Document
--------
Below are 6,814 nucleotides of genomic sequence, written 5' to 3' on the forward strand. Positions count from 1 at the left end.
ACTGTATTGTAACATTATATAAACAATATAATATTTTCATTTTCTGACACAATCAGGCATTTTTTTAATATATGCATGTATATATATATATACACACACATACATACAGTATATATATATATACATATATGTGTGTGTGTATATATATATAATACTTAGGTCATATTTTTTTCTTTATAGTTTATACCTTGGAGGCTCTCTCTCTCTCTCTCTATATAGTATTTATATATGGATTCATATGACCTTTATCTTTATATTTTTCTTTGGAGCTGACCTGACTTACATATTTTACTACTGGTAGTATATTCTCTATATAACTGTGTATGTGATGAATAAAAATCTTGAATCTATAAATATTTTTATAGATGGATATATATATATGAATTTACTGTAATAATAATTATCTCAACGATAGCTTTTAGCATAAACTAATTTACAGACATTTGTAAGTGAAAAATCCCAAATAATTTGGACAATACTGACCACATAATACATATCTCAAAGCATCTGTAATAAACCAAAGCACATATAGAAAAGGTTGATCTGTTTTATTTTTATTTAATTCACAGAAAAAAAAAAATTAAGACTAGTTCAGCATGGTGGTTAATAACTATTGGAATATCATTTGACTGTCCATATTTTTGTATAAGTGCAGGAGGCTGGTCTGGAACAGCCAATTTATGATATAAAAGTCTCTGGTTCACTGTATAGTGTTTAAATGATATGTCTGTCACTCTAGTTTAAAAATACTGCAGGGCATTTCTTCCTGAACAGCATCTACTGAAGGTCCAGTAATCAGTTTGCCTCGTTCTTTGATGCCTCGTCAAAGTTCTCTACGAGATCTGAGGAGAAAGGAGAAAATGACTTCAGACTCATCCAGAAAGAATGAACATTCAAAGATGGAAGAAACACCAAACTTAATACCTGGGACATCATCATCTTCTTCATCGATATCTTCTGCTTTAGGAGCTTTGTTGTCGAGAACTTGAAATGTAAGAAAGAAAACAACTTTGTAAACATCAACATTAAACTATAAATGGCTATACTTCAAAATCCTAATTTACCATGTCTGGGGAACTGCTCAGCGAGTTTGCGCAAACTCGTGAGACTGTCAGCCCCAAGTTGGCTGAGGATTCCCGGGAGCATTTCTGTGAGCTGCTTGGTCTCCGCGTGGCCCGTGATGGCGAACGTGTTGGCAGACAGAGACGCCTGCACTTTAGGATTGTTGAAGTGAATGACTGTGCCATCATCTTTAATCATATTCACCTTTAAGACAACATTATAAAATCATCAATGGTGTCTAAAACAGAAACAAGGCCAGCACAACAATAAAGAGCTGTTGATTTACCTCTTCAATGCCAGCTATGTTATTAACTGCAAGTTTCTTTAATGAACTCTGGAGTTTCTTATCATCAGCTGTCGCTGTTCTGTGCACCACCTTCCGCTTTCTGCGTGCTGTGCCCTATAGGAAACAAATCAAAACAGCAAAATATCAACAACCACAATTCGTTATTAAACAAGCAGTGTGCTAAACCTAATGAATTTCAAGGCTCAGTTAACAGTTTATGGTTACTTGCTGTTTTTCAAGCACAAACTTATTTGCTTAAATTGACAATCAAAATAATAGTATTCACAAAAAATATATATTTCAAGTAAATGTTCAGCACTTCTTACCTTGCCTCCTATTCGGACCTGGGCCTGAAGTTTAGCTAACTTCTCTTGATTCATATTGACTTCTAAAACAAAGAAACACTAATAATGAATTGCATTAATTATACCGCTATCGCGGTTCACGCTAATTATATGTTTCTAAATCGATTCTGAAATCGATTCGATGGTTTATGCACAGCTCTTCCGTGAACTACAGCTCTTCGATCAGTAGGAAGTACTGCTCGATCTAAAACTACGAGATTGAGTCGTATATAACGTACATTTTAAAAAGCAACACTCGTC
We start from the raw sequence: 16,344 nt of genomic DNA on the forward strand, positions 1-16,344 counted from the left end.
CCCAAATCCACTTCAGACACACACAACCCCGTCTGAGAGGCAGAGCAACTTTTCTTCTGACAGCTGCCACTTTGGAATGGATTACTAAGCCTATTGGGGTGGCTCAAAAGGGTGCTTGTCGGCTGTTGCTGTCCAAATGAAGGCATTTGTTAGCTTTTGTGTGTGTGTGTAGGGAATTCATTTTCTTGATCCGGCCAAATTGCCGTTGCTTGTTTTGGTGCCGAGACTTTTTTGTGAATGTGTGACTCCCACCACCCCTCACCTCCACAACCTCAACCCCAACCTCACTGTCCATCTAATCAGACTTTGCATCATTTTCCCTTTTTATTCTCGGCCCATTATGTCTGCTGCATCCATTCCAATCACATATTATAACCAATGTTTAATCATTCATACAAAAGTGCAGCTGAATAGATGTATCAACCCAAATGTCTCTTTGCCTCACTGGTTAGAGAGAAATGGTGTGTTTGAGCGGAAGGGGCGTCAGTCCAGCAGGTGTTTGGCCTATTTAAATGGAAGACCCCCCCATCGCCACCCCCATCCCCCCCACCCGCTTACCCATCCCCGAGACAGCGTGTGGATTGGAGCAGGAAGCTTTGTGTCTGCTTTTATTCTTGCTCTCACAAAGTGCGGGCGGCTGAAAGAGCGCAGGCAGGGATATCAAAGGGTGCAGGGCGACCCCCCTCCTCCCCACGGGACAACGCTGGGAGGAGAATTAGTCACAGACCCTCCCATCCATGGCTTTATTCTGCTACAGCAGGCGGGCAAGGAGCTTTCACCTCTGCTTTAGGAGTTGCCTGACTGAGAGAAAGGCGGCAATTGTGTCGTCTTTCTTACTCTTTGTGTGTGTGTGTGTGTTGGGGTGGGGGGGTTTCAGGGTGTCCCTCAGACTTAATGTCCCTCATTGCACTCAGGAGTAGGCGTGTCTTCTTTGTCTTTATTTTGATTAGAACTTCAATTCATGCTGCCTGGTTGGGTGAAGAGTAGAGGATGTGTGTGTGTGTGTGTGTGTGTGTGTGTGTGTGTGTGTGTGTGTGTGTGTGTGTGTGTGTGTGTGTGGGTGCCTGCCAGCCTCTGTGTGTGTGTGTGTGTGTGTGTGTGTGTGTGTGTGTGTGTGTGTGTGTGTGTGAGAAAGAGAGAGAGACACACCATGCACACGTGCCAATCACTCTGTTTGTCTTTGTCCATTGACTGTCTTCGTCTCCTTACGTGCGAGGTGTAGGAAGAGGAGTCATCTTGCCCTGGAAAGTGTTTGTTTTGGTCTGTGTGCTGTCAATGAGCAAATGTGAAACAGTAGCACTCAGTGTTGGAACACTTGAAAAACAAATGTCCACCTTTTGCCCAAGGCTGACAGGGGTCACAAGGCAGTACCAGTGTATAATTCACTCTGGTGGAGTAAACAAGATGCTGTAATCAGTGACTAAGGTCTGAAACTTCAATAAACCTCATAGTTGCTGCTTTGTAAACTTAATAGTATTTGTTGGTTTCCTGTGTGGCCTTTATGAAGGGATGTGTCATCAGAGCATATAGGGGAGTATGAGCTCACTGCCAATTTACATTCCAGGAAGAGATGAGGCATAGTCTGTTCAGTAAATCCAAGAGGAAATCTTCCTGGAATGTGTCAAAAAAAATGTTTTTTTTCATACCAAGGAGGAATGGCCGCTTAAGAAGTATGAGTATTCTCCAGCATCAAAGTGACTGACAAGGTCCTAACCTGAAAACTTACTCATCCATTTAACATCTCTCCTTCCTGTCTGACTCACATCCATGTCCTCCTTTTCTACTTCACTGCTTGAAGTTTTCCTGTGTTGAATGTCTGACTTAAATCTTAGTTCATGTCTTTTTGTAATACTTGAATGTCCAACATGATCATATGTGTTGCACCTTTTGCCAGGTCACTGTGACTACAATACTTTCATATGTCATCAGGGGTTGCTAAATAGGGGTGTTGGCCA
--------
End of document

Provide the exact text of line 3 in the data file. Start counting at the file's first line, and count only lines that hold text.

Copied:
We start from the raw sequence: 16,344 nt of genomic DNA on the forward strand, positions 1-16,344 counted from the left end.